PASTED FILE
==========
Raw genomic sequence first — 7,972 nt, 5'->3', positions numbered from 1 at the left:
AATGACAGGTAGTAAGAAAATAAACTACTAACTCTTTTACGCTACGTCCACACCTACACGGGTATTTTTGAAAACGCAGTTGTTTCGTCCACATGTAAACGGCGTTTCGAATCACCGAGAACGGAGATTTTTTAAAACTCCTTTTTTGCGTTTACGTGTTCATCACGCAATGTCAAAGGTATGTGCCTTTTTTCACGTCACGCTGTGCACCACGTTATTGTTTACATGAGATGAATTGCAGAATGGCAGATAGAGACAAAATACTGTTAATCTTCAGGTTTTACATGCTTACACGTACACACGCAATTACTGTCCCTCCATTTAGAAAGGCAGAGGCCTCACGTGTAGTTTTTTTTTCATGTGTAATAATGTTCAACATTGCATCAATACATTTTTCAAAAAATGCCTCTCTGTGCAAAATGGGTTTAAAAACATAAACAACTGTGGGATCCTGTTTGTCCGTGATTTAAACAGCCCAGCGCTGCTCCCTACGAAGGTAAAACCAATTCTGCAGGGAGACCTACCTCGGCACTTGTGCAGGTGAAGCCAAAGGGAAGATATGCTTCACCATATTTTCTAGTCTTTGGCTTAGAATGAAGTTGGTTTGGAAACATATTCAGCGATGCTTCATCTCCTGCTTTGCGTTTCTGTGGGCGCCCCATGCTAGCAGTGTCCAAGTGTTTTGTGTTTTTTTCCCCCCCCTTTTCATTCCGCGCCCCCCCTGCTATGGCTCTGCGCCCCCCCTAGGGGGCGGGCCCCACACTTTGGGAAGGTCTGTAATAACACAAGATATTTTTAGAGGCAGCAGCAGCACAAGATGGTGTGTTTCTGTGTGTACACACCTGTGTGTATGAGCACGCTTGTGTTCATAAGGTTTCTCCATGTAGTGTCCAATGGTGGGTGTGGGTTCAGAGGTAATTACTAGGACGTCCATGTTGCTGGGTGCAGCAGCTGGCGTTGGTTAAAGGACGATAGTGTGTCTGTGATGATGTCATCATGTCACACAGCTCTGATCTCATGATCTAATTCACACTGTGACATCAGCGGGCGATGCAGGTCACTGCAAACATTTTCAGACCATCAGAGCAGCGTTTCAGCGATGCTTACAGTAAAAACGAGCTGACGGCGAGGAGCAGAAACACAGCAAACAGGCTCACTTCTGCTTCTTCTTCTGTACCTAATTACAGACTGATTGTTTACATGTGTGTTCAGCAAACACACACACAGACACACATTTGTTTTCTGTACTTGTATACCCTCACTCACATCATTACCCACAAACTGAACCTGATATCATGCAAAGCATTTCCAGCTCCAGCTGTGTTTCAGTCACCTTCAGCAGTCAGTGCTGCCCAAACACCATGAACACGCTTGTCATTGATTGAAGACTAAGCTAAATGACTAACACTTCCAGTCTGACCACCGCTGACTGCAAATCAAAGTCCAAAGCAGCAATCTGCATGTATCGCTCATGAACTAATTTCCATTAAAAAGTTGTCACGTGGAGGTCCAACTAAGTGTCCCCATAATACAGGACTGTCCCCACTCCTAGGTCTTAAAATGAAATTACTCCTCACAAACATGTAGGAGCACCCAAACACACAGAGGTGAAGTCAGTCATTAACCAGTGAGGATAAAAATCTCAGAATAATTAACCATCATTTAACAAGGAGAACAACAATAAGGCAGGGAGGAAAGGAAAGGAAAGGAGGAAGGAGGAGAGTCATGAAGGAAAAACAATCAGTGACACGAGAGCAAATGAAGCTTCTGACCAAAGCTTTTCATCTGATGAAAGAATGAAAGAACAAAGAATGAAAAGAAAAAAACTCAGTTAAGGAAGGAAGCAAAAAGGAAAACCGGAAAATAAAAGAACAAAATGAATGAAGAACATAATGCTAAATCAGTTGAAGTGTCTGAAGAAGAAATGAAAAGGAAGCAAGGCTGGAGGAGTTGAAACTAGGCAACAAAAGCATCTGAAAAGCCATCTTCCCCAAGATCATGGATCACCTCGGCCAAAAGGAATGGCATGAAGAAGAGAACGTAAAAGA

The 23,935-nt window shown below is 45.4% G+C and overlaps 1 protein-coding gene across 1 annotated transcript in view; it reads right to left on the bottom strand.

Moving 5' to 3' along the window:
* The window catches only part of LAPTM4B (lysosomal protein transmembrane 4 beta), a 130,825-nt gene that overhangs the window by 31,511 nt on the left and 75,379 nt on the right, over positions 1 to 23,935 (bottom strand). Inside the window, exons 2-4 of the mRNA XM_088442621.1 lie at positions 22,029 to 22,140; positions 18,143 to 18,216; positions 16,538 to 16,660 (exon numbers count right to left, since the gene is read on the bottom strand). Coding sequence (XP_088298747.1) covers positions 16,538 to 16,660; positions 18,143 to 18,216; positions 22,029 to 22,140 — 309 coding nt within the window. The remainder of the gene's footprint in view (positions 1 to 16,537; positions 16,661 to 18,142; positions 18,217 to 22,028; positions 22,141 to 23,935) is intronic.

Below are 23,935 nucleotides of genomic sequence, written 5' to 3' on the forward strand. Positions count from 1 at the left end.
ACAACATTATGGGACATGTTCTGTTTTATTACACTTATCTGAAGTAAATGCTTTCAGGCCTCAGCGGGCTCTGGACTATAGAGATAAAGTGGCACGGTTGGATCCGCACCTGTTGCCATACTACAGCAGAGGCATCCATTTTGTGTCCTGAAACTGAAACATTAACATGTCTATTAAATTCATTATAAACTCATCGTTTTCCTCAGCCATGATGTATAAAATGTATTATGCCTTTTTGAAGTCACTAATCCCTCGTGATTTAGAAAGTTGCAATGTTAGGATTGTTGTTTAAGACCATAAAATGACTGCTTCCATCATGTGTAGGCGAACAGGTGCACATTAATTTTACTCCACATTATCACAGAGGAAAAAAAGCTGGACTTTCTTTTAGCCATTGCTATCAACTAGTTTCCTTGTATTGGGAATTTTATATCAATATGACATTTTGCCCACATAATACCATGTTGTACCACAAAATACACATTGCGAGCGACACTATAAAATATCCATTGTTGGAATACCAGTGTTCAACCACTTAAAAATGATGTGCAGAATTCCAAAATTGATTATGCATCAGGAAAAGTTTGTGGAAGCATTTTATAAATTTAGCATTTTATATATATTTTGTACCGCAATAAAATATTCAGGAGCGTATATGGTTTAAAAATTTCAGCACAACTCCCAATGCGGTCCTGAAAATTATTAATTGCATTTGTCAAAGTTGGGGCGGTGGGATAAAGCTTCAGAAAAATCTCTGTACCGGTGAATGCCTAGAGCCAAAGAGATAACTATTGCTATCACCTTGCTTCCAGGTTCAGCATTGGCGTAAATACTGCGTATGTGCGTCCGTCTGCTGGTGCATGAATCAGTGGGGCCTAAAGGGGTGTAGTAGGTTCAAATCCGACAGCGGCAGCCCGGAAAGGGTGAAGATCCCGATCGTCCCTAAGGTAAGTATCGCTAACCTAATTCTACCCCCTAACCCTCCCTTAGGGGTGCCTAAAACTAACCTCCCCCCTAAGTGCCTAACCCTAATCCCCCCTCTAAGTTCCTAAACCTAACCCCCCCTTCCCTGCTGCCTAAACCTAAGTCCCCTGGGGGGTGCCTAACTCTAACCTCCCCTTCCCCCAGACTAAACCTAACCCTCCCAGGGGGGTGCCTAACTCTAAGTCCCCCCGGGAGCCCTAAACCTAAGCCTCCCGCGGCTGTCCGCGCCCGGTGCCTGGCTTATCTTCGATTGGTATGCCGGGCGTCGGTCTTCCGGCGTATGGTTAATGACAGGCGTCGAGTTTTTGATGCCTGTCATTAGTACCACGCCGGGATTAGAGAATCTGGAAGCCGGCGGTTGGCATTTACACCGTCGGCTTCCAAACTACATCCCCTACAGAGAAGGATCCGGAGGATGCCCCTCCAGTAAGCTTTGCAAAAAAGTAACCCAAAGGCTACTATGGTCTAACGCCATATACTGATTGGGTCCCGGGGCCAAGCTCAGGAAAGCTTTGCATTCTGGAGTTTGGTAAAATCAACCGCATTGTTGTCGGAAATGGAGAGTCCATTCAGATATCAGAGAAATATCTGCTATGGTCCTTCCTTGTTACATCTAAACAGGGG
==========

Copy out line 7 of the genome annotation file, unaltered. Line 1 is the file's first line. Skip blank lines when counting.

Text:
ACAACATTATGGGACATGTTCTGTTTTATTACACTTATCTGAAGTAAATGCTTTCAGGCCTCAGCGGGCTCTGGACTATAGAGATAAAGTGGCACGGTTGGATCCGCACCTGTTGCCATACTACAGCAGAGGCATCCATTTTGTGTCCTGAAACTGAAACATTAACATGTCTATTAAATTCATTATAAACTCATCGTTTTCCTCAGCCATGATGTATAAAATGTATTATGCCTTTTTGAAGTCACTAATCCCTCGTGATTTAGAAAGTTGCAATGTTAGGATTGTTGTTTAAGACCATAAAATGACTGCTTCCATCATGTGTAGGCGAACAGGTGCACATTAATTTTACTCCACATTATCACAGAGGAAAAAAAGCTGGACTTTCTTTTAGCCATTGCTATCAACTAGTTTCCTTGTATTGGGAATTTTATATCAATATGACATTTTGCCCACATAATACCATGTTGTACCACAAAATACACATTGCGAGCGACACTATAAAATATCCATTGTTGGAATACCAGTGTTCAACCACTTAAAAATGATGTGCAGAATTCCAAAATTGATTATGCATCAGGAAAAGTTTGTGGAAGCATTTTATAAATTTAGCATTTTATATATATTTTGTACCGCAATAAAATATTCAGGAGCGTATATGGTTTAAAAATTTCAGCACAACTCCCAATGCGGTCCTGAAAATTATTAATTGCATTTGTCAAAGTTGGGGCGGTGGGATAAAGCTTCAGAAAAATCTCTGTACCGGTGAATGCCTAGAGCCAAAGAGATAACTATTGCTATCACCTTGCTTCCAGGTTCAGCATTGGCGTAAATACTGCGTATGTGCGTCCGTCTGCTGGTGCATGAATCAGTGGGGCCTAAAGGGGTGTAGTAGGTTCAAATCCGACAGCGGCAGCCCGGAAAGGGTGAAGATCCCGATCGTCCCTAAGGTAAGTATCGCTAACCTAATTCTACCCCCTAACCCTCCCTTAGGGGTGCCTAAAACTAACCTCCCCCCTAAGTGCCTAACCCTAATCCCCCCTCTAAGTTCCTAAACCTAACCCCCCCTTCCCTGCTGCCTAAACCTAAGTCCCCTGGGGGGTGCCTAACTCTAACCTCCCCTTCCCCCAGACTAAACCTAACCCTCCCAGGGGGGTGCCTAACTCTAAGTCCCCCCGGGAGCCCTAAACCTAAGCCTCCCGCGGCTGTCCGCGCCCGGTGCCTGGCTTATCTTCGATTGGTATGCCGGGCGTCGGTCTTCCGGCGTATGGTTAATGACAGGCGTCGAGTTTTTGATGCCTGTCATTAGTACCACGCCGGGATTAGAGAATCTGGAAGCCGGCGGTTGGCATTTACACCGTCGGCTTCCAAACTACATCCCCTACAGAGAAGGATCCGGAGGATGCCCCTCCAGTAAGCTTTGCAAAAAAGTAACCCAAAGGCTACTATGGTCTAACGCCATATACTGATTGGGTCCCGGGGCCAAGCTCAGGAAAGCTTTGCATTCTGGAGTTTGGTAAAATCAACCGCATTGTTGTCGGAAATGGAGAGTCCATTCAGATATCAGAGAAATATCTGCTATGGTCCTTCCTTGTTACATCTAAACAGGGG